I’m forever looking for quick and easy ideas for lunch. I get food fatigue way too easily. That is, if I have the same thing too many days in a row, I just go right off it. They say variety is the spice of life, and for me that is 100% true. While it is pleasant having sandwiches or salads for your midday meal while at work, often I crave something a little more inspiring. Something to break up the blah of the day; to get excited for. I’ve now found out what that something is – meatballs.
I can say with confidence that meatballs are one of the easiest things to make. Hardly in need of instructions: basically throw everything into a large bowl, mix it around and ball it right up. It’s as simple as that. Meatballs also allow you to be creative. Spice that meat up with variety of herbs, spices, condiments and other flavourings to go with whatever cuisine your heart desires. Italian meatballs are definitely a go-to, but adding in popular Asian seasonings is my favourite way. I’ve also come to realise that grilling your meatballs is not only healthier (as you’re not adding any extra oil), but much less work. No standing over the stove with your tongs in hand, flipping meatballs every few minutes to ensure an even cook. Just whack ’em on to a tray and in 20 minutes (with a flip in between), they’re done and you’re getting ready to eat.
Miso is a Japanese seasoning made from fermenting soybeans with salt and koji – a type of fungus . Grains such as barley, rice or buckwheat are often used during the fermentation process to achieve a desired flavour or colour, which often comes in the form of a thick paste . Miso is high in protein and fibre, as well as other vitamins, minerals and phytonutrients, such as Vitamin K, maganese and copper . One of my favourite seasonings to use, you can create the popular Japanese miso soup simply by adding the paste to hot water. A versatile ingredient, miso is used in modern cookery to flavour butters, in sticky glazes for meat and fish, or even as a salty addition to many desserts.
For this recipe, I used organic chicken breast from Inglewood Farms, Australia’s leading producer of organic, free range chicken. Inglewood Farms use strict certified organic farming methods, where the birds are able to forage freely on grass, enjoying the air and sunshine, just as nature intended. With happier, healthier chickens comes superior quality meat in both taste and texture.
I also sourced several of my condiments from Spiral Foods, Australia’s leading provider of traditional foods, with an emphasis on organic products. Spiral Foods are passionate about slowing the unnecessary changes that are being made to our earth, climate and oceans, and choose to stock products from producers with similar values.
This recipe was developed in collaboration with Australian Organic.
Honey Miso Meatballs with Soba Noodles
- 500 g Inglewood Farms chicken mince
- 3 tsp Spiral Foods organic miso paste
- *1 clove garlic , minced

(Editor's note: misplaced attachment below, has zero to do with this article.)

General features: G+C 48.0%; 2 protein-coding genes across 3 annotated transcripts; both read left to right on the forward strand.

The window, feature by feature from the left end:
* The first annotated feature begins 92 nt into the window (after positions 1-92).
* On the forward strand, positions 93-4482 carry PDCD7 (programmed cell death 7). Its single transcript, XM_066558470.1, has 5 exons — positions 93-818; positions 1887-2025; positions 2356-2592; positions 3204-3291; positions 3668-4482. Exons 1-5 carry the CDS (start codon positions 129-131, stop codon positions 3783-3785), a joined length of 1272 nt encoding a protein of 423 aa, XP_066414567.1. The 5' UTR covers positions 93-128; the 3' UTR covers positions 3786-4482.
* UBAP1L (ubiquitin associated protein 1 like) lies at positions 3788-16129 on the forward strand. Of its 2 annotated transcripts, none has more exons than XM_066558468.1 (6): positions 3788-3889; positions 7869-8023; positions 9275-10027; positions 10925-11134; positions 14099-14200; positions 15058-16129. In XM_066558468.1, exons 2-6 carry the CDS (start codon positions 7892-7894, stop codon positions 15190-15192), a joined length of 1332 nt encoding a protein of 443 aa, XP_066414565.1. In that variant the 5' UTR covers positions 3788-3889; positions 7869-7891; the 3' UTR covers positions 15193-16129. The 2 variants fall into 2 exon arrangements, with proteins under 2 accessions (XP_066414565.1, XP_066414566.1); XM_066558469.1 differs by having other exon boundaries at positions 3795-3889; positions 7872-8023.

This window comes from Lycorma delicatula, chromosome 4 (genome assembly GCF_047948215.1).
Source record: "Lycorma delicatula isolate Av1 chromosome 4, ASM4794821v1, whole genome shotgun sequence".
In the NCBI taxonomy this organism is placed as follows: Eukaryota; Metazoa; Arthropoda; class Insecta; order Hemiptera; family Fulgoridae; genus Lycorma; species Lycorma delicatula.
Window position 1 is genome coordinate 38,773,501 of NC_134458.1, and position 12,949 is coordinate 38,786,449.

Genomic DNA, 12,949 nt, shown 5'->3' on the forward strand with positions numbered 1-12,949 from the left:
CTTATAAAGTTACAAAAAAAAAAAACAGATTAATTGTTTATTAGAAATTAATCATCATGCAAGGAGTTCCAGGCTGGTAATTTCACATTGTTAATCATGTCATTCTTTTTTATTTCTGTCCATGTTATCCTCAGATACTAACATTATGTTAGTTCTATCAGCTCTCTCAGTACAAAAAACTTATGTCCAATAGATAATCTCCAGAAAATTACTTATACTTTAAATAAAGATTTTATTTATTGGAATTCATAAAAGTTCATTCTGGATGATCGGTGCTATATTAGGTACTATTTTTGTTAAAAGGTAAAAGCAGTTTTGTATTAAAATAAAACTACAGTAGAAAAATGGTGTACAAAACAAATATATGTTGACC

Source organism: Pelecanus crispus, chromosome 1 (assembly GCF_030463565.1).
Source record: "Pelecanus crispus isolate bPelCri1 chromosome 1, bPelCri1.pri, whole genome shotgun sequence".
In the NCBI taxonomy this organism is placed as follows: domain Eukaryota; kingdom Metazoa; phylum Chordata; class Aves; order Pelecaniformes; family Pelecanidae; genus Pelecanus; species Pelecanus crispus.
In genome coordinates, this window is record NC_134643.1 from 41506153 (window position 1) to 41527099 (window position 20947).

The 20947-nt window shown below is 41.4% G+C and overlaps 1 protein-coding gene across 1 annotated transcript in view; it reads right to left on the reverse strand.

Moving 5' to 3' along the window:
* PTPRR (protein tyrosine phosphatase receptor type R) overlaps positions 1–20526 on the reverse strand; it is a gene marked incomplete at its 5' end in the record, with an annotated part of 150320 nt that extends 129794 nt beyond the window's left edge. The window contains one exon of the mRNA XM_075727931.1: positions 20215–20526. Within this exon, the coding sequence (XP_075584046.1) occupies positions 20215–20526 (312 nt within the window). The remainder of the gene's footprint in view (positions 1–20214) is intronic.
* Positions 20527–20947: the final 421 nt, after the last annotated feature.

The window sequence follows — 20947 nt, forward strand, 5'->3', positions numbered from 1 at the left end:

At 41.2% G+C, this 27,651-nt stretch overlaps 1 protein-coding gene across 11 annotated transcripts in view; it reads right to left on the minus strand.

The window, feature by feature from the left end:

- *2 cm ginger , minced
- *2 stalks spring onion , finely chopped
- *2 tsp honey
- * Black pepper to taste
Soba Noodle Salad
- 100 g Spiral Foods organic soba noodles
- 60 mL mirin
- 60 mL rice wine vinegar
- 1 tsp Spiral Foods organic miso paste
- 1/2 tsp Spiral Foods organic tamari
- *2 tsp honey
- *1/2 tbsp sesame oil
- *1/2 tsp ginger , minced
- *1 cup frozen edamame beans , cooked and shelled
- *1 bunch broccolini , blanched
In a large bowl, mix together the chicken mince, miso paste, garlic, ginger, spring onions, honey and pepper until all ingredients are well combined. Cover with plastic wrap and place in the fridge overnight, or for a minimum of 2hrs, until the mince mixture is firm and pliable.
Roll meatballs into balls and place on a baking paper-lined tray. Using two fingers, press down each ball to flatten slightly. Preheat your barbeque or grill, and cook meatballs for approximately 20 minutes, turning once in between. Cover with aluminium foil to keep warm while you prepare the soba salad.
Cook soba noodles according to package instructions. For the dressing, place miso paste, tamari, honey, sesame oil and ginger in a small jar, screw on the lid and shake to emulsify. Alternatively, add all dressing ingredients a bowl, and whisk vigorously.
Pour dressing over soba noodles and toss to disperse evenly. Twirl soba noodles on to your serving dish. Pile on edamame beans and broccolini before adding your desired amount of meatballs. Serve. Dish can be enjoyed either hot or cold.
*Denotes ingredients that can be sourced certified organic. Not sure where to find Australian Certified Organic ingredients? Go here.
This recipe is part of the Australian Organic Endorsed recipe campaign
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 Palsdottir, H. (2015). 11 probiotic foods that are super healthy. Authority Nutrition. Retrieved from: https://authoritynutrition.com/11-super-healthy-probiotic-foods/
 Miso. The World’s Healthiest Foods. Retrieved from: http://www.whfoods.com/genpage.php?tname=foodspice&dbid=1140